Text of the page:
This Is AuburnElectronic Theses and Dissertations

Deep Learned Multi-Modal Traffic Agent Predictions for Truck Platooning Cut-Ins




Douglass, Samuel Jr

Type of Degree

Master's Thesis


Mechanical Engineering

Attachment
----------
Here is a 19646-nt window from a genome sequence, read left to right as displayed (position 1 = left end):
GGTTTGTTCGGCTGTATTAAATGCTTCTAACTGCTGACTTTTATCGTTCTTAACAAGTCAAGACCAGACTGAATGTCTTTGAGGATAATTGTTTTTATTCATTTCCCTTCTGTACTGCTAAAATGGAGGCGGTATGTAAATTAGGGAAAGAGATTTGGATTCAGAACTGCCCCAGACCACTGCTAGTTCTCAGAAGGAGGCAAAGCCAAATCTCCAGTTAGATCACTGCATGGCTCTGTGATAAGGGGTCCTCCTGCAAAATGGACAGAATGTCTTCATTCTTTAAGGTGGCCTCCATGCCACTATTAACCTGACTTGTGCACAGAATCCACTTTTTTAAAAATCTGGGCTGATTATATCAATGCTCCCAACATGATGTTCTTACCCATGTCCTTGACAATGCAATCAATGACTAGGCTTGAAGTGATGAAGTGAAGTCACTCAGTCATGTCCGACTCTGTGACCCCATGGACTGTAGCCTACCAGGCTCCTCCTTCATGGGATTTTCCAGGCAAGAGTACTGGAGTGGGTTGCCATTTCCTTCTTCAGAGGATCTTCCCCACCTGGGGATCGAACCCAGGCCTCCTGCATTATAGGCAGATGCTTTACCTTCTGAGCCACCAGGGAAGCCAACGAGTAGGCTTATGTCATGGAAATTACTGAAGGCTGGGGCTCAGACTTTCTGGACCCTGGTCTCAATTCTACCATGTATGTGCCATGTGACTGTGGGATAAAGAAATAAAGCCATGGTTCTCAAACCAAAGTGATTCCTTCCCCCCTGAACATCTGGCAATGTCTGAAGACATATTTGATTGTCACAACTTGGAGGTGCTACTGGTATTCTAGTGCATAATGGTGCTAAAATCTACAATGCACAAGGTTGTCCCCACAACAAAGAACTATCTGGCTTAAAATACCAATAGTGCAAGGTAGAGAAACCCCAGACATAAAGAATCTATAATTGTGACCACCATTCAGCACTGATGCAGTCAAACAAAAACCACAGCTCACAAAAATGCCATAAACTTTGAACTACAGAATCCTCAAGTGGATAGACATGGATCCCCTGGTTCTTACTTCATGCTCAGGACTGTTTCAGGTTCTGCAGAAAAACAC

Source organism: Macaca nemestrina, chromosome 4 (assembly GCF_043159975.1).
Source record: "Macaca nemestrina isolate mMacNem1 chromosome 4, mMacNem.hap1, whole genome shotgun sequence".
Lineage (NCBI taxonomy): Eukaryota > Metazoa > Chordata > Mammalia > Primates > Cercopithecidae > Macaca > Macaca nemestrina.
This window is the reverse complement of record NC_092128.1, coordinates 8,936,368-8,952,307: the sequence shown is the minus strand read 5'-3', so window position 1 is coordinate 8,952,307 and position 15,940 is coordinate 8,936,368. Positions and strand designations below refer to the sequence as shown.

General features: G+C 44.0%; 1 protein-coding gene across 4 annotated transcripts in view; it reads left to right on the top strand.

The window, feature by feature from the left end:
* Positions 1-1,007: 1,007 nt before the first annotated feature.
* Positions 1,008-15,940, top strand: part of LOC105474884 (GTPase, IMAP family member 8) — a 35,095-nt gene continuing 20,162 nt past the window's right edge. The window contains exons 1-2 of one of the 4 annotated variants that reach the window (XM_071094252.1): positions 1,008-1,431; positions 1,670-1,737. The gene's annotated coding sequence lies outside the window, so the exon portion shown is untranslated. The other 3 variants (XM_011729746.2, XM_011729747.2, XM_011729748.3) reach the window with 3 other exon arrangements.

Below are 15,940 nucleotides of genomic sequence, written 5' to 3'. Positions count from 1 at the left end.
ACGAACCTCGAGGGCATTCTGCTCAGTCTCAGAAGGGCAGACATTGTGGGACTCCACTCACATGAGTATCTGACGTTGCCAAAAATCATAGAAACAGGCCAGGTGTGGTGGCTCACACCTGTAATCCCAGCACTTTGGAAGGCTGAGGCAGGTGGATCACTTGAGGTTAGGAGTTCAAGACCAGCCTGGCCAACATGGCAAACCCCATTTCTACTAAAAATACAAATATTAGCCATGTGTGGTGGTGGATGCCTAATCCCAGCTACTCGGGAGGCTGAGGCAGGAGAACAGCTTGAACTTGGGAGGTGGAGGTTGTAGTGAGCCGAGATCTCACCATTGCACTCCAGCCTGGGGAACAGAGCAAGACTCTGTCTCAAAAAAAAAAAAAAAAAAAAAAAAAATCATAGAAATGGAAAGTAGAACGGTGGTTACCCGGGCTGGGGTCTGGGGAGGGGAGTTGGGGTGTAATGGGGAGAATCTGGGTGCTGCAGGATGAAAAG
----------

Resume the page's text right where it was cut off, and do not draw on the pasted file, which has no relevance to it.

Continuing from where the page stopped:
Recent advances in Driver-Assisted Truck Platooning (DATP) have shown success in linking multiple trucks in leader-follower platoons using Cooperative Adaptive Cruise Control (CACC). Such setups allow for closer spacing between trucks which leads to fuel savings. Given that frontal collisions are the most common type of highway accident for heavy trucks, one key issue to truck platooning is handling situations in which vehicles cut-in between platooning trucks. Having more accurate and quicker predictions of cut-in behavior would improve the safety and efficiency of truck platooning by prompting the control system to react to the intruder sooner and allow for proper spacing before the cut-in occurs. This thesis implements a deep neural network that generates multimodal predictions of traffic agents around a truck platoon in a simulated environment and culminates in testing on data obtained from the Auburn truck platoon. The method uses Long Short-Term Memory networks in an ensemble architecture to predict multiple possible future positions of vehicles passing by a truck platoon over a 5 second prediction horizon and classifies the potential vehicle behavior as ‘passing’ or ‘cut-in’ with prescribed certainties. The network performance is compared to a baseline of common state-based predictors including the Constant Velocity Predictor, the Constant Acceleration Predictor, and the Constant Turn Radius Predictor. The Ensemble LSTM network is shown to be a promising predictor, outperforming state-based predictors over a 5 second prediction horizon with lower average and standard deviation of root mean squared error across 1000 test trajectories. The network is also shown to provide good predictions for a cut-in detector, which is able to accurately detect cut-in behavior on test trajectories with a balanced accuracy of 87.6 percent. Finally, the network is run on data collected from the Auburn truck platoon to demonstrate the viability of adapting the system to real world testing and development.